We can advise on whether your token passes the Howey Test and whether you must register with the SEC. It may be possible to structure your offering and avoid registration by either failing the Howey Test or following Regulation S to avoid US jurisdiction.
Our attorneys can also assist you with other securities regulatory matters such as IPOs, Regulation A, D, and S Offerings, and Special Purpose Acquisition Companies (SPACs). If you are an entity looking to raise capital from the public, Kelman PLLC can assist you at every stage of the process, from drafting/reviewing offering materials and/or disclosures, to making filings with the SEC.
We can advise whether your token offering needs to be registered as a security, assess changes to be made, and provide our written opinion.
What we do:
We investigate your project’s social media history, analyze your whitepaper and your token-economics structure, and any other area that may be of importance to investors.
We will provide an honest appraisal of the situation, the risks you face, and the best way to protect against them before they become an issue.
Where you are able to make the suggested changes we advise you to implement, we may issue a written opinion as to your status under the Howey Test.
Only a court of law can determine with finality whether you pass the Howey Test. We will help you to identify the line where tokens become securities and provide our written opinion.
Frequently asked questions:
The Howey Test is used by courts to determine whether an investment product is a regulated securities instrument. If your token passes the Howey Test, it is deemed to be an “investment contract” under US securities law and must comply with a wide range of laws and regulations before it can be sold to investors. Because compliance with US securities laws is cumbersome and expensive, with high penalties for non-compliance, it is important to determine whether you are a security before raising funds by selling tokens.
Yes. Even if you have no interest in selling to US Persons, US long arm jurisdiction is so expansive that you may trigger it without intending to. It is therefore important to ensure that your token is either not a security, or that you completely avoid US jurisdiction. In either case, you should engage US counsel to ensure your interests are protected. Additionally, major digital asset exchanges will want to see that your took your compliance obligations seriously. In particular, US exchanges will need to ensure that your token is not a regulated security before they list it. Regardless if you are based offshore, compliance with US securities laws is required if you plan to sell to US Persons, market your product in the US, or seek a listing on a US exchange.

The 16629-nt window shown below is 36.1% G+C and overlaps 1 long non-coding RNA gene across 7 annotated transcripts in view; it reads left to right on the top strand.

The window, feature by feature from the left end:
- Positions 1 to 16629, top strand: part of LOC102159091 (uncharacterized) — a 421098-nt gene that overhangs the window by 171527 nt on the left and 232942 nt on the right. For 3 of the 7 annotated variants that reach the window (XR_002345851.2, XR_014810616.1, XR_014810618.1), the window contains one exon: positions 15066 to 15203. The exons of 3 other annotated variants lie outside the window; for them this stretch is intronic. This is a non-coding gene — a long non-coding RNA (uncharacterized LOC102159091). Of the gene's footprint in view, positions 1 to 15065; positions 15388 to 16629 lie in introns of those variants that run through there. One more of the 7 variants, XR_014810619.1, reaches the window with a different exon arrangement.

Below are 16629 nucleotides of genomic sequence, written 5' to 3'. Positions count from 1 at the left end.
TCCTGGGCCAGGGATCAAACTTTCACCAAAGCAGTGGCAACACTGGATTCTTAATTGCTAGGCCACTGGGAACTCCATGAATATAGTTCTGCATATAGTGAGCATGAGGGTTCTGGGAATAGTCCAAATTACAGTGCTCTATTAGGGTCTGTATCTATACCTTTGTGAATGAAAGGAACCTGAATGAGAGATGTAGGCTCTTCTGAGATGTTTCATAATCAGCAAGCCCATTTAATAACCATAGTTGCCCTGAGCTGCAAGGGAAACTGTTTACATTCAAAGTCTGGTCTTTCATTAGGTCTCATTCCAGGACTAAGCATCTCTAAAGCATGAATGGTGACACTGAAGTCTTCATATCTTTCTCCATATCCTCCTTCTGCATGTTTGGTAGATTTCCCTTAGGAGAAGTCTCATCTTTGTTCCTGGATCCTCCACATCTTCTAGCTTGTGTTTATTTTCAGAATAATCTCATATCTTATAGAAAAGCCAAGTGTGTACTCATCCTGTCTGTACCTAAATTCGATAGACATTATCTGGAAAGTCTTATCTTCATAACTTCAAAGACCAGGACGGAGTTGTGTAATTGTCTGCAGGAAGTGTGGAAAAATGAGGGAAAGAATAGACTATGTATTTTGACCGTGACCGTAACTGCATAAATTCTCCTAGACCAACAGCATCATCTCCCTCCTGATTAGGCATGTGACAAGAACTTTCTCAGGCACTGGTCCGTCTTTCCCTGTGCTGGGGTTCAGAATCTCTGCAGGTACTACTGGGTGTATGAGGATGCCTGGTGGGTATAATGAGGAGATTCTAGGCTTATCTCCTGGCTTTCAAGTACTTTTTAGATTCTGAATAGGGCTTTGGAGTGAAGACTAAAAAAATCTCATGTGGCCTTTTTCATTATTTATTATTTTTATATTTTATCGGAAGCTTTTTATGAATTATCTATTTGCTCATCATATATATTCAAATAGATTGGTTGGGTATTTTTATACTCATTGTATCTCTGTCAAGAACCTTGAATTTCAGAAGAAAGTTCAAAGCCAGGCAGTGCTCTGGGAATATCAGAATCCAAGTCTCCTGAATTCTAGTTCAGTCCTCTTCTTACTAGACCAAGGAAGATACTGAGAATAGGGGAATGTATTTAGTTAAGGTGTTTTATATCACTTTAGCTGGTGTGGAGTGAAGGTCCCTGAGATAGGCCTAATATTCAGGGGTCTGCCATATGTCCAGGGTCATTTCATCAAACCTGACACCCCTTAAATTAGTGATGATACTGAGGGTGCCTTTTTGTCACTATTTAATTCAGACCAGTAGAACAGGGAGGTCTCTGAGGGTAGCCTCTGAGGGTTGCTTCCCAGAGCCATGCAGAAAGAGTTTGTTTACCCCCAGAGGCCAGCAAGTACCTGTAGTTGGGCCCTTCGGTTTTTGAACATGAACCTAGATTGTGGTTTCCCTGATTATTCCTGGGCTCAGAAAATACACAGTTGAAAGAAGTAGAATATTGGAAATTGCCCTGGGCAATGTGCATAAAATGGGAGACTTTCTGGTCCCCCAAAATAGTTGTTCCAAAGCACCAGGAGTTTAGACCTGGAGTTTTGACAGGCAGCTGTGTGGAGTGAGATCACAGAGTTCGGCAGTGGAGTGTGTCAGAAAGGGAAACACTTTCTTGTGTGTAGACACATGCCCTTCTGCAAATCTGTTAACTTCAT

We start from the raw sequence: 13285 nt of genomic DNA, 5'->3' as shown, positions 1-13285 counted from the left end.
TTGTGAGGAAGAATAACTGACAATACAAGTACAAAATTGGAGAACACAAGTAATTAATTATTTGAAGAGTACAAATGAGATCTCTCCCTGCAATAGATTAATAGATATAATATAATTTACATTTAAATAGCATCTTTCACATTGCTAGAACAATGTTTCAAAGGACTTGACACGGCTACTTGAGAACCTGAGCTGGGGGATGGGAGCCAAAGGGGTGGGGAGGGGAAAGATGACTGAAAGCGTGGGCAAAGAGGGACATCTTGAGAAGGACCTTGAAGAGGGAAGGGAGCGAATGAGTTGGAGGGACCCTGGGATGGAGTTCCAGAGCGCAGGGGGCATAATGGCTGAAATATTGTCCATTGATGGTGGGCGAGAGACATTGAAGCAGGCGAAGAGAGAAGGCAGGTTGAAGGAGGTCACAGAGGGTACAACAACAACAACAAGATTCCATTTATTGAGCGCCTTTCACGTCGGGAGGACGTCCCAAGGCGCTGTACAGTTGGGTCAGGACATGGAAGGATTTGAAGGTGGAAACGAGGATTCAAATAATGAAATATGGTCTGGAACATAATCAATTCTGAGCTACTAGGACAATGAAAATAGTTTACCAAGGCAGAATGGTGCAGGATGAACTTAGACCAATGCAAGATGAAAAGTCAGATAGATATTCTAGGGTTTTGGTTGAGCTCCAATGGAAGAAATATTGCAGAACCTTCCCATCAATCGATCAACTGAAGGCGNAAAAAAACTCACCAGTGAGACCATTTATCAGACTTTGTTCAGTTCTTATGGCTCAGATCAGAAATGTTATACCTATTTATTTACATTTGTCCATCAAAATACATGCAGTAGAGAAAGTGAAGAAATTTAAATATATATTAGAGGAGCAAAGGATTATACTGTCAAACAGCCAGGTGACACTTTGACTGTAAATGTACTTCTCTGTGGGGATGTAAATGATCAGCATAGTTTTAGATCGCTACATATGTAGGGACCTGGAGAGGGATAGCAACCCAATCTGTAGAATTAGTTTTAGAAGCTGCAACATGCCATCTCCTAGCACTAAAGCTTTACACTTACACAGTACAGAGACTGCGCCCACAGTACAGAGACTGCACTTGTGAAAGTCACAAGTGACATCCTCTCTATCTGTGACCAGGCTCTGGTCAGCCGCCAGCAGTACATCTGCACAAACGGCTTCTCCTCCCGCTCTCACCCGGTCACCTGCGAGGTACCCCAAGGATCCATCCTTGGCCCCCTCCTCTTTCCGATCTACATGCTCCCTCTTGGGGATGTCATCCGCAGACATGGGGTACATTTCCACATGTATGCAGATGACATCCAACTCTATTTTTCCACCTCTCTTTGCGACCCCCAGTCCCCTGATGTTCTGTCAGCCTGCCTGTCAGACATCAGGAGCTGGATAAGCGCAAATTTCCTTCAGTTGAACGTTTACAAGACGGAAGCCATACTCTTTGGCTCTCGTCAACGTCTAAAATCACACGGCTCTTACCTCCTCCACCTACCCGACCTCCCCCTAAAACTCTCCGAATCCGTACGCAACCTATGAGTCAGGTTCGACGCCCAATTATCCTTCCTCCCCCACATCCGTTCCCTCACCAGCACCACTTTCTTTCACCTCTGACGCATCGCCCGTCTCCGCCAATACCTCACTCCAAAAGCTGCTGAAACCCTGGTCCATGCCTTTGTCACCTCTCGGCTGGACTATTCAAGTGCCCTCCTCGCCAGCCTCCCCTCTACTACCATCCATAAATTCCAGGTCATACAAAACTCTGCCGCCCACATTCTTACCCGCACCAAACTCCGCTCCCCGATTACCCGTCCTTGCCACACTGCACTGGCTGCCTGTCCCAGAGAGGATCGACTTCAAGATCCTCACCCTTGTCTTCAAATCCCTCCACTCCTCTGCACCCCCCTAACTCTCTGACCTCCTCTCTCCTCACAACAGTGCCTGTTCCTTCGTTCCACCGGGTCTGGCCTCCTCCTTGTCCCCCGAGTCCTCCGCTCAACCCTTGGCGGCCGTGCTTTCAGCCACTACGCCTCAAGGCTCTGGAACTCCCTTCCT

It is doubtful whether you should sell tokens to US Persons or within the US at the present time. We are closely monitoring the situation and the SEC’s current policy of “regulation by enforcement”. The SEC does not make the law, but they can enforce it. But because the present state of US securities law is not sufficiently clear, the SEC has adopted an expansive view of securities laws and reserves the right to bring legal action to enforce their view. However, while the SEC may opine that a particular token is a security, this does not make it so. The SEC must first bring legal action against the token issuer for violation of the securities laws and prove their case in court. But because fighting the SEC is expensive and time consuming, litigating is not a sensible option for many token issuers and they choose to settle or cancel their offering instead. If you are seeking to conduct a token offering, it is advised you engage competent counsel to navigate this process.